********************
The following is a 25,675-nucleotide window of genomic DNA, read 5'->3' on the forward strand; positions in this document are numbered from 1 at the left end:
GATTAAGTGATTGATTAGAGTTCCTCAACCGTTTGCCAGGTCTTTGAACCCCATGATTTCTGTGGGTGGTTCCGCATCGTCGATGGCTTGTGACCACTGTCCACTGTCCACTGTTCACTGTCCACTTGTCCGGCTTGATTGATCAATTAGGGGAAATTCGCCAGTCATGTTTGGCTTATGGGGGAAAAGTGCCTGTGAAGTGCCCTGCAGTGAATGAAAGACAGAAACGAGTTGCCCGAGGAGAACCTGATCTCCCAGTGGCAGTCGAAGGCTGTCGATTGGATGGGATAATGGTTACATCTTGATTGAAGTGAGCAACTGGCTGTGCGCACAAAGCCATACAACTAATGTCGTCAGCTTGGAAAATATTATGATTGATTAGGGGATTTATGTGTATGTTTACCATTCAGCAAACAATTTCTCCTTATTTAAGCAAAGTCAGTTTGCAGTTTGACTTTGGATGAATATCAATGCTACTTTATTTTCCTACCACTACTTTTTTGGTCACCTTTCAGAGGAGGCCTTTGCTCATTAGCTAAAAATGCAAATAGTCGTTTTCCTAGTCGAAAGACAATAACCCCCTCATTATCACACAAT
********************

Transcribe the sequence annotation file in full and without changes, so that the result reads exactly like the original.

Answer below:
The following is a 25,675-nucleotide window of genomic DNA, read 5'->3' on the forward strand; positions in this document are numbered from 1 at the left end:
GATTAAGTGATTGATTAGAGTTCCTCAACCGTTTGCCAGGTCTTTGAACCCCATGATTTCTGTGGGTGGTTCCGCATCGTCGATGGCTTGTGACCACTGTCCACTGTCCACTGTTCACTGTCCACTTGTCCGGCTTGATTGATCAATTAGGGGAAATTCGCCAGTCATGTTTGGCTTATGGGGGAAAAGTGCCTGTGAAGTGCCCTGCAGTGAATGAAAGACAGAAACGAGTTGCCCGAGGAGAACCTGATCTCCCAGTGGCAGTCGAAGGCTGTCGATTGGATGGGATAATGGTTACATCTTGATTGAAGTGAGCAACTGGCTGTGCGCACAAAGCCATACAACTAATGTCGTCAGCTTGGAAAATATTATGATTGATTAGGGGATTTATGTGTATGTTTACCATTCAGCAAACAATTTCTCCTTATTTAAGCAAAGTCAGTTTGCAGTTTGACTTTGGATGAATATCAATGCTACTTTATTTTCCTACCACTACTTTTTTGGTCACCTTTCAGAGGAGGCCTTTGCTCATTAGCTAAAAATGCAAATAGTCGTTTTCCTAGTCGAAAGACAATAACCCCCTCATTATCACACAAT